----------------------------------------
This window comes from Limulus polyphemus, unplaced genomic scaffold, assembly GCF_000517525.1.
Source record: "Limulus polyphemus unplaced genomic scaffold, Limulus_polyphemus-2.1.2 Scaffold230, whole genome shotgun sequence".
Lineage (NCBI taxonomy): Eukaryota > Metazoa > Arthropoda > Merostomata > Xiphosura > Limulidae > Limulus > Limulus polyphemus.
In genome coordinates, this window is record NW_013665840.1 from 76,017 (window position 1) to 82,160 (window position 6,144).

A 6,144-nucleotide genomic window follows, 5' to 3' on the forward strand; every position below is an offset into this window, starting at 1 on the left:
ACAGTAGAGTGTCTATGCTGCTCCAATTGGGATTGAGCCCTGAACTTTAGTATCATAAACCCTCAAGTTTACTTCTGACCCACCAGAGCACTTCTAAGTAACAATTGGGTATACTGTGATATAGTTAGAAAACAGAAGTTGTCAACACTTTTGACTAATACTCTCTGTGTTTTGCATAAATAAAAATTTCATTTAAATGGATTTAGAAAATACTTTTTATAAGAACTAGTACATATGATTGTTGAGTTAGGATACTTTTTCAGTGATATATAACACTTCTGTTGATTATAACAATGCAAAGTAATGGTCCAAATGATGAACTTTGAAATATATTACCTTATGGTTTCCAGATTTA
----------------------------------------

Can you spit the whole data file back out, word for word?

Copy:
This window comes from Limulus polyphemus, unplaced genomic scaffold, assembly GCF_000517525.1.
Source record: "Limulus polyphemus unplaced genomic scaffold, Limulus_polyphemus-2.1.2 Scaffold230, whole genome shotgun sequence".
Lineage (NCBI taxonomy): Eukaryota > Metazoa > Arthropoda > Merostomata > Xiphosura > Limulidae > Limulus > Limulus polyphemus.
In genome coordinates, this window is record NW_013665840.1 from 76,017 (window position 1) to 82,160 (window position 6,144).

A 6,144-nucleotide genomic window follows, 5' to 3' on the forward strand; every position below is an offset into this window, starting at 1 on the left:
ACAGTAGAGTGTCTATGCTGCTCCAATTGGGATTGAGCCCTGAACTTTAGTATCATAAACCCTCAAGTTTACTTCTGACCCACCAGAGCACTTCTAAGTAACAATTGGGTATACTGTGATATAGTTAGAAAACAGAAGTTGTCAACACTTTTGACTAATACTCTCTGTGTTTTGCATAAATAAAAATTTCATTTAAATGGATTTAGAAAATACTTTTTATAAGAACTAGTACATATGATTGTTGAGTTAGGATACTTTTTCAGTGATATATAACACTTCTGTTGATTATAACAATGCAAAGTAATGGTCCAAATGATGAACTTTGAAATATATTACCTTATGGTTTCCAGATTTA